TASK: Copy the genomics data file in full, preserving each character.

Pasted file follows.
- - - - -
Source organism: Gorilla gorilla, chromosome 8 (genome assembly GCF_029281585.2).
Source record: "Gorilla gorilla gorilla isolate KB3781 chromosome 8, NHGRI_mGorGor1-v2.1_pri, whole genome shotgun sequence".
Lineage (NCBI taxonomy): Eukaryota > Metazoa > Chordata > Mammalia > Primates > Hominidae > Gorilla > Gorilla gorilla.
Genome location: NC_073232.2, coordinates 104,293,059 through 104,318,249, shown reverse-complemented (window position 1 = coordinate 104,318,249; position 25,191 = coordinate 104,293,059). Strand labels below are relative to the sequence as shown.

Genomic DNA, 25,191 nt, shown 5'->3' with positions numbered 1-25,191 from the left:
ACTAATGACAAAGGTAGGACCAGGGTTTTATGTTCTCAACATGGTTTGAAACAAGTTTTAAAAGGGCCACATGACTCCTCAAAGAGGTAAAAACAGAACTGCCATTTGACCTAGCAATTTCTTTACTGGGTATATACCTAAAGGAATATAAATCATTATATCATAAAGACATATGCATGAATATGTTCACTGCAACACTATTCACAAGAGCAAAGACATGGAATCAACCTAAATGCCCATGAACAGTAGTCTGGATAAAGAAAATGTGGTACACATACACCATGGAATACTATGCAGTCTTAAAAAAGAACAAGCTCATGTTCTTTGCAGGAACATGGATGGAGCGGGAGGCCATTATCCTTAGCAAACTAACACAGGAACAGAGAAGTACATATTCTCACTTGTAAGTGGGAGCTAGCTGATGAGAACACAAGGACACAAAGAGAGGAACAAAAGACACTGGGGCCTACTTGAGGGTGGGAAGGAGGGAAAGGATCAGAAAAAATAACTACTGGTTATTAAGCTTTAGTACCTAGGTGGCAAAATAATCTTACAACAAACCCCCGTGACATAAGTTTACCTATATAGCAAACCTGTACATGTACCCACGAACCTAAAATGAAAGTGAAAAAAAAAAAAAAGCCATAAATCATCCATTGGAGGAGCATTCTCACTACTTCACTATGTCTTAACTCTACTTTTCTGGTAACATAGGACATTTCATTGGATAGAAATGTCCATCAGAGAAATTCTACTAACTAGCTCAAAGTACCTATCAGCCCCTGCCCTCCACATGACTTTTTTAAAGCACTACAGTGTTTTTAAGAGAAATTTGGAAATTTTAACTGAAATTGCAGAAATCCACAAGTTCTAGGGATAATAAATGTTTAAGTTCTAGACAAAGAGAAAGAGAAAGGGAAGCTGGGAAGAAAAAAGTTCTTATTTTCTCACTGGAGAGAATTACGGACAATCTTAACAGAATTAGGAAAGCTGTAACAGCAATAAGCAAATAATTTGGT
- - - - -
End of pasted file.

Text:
Source organism: Gorilla gorilla, chromosome 8 (genome assembly GCF_029281585.2).
Source record: "Gorilla gorilla gorilla isolate KB3781 chromosome 8, NHGRI_mGorGor1-v2.1_pri, whole genome shotgun sequence".
Lineage (NCBI taxonomy): Eukaryota > Metazoa > Chordata > Mammalia > Primates > Hominidae > Gorilla > Gorilla gorilla.
Genome location: NC_073232.2, coordinates 104,293,059 through 104,318,249, shown reverse-complemented (window position 1 = coordinate 104,318,249; position 25,191 = coordinate 104,293,059). Strand labels below are relative to the sequence as shown.

Genomic DNA, 25,191 nt, shown 5'->3' with positions numbered 1-25,191 from the left:
ACTAATGACAAAGGTAGGACCAGGGTTTTATGTTCTCAACATGGTTTGAAACAAGTTTTAAAAGGGCCACATGACTCCTCAAAGAGGTAAAAACAGAACTGCCATTTGACCTAGCAATTTCTTTACTGGGTATATACCTAAAGGAATATAAATCATTATATCATAAAGACATATGCATGAATATGTTCACTGCAACACTATTCACAAGAGCAAAGACATGGAATCAACCTAAATGCCCATGAACAGTAGTCTGGATAAAGAAAATGTGGTACACATACACCATGGAATACTATGCAGTCTTAAAAAAGAACAAGCTCATGTTCTTTGCAGGAACATGGATGGAGCGGGAGGCCATTATCCTTAGCAAACTAACACAGGAACAGAGAAGTACATATTCTCACTTGTAAGTGGGAGCTAGCTGATGAGAACACAAGGACACAAAGAGAGGAACAAAAGACACTGGGGCCTACTTGAGGGTGGGAAGGAGGGAAAGGATCAGAAAAAATAACTACTGGTTATTAAGCTTTAGTACCTAGGTGGCAAAATAATCTTACAACAAACCCCCGTGACATAAGTTTACCTATATAGCAAACCTGTACATGTACCCACGAACCTAAAATGAAAGTGAAAAAAAAAAAAAAGCCATAAATCATCCATTGGAGGAGCATTCTCACTACTTCACTATGTCTTAACTCTACTTTTCTGGTAACATAGGACATTTCATTGGATAGAAATGTCCATCAGAGAAATTCTACTAACTAGCTCAAAGTACCTATCAGCCCCTGCCCTCCACATGACTTTTTTAAAGCACTACAGTGTTTTTAAGAGAAATTTGGAAATTTTAACTGAAATTGCAGAAATCCACAAGTTCTAGGGATAATAAATGTTTAAGTTCTAGACAAAGAGAAAGAGAAAGGGAAGCTGGGAAGAAAAAAGTTCTTATTTTCTCACTGGAGAGAATTACGGACAATCTTAACAGAATTAGGAAAGCTGTAACAGCAATAAGCAAATAATTTGGT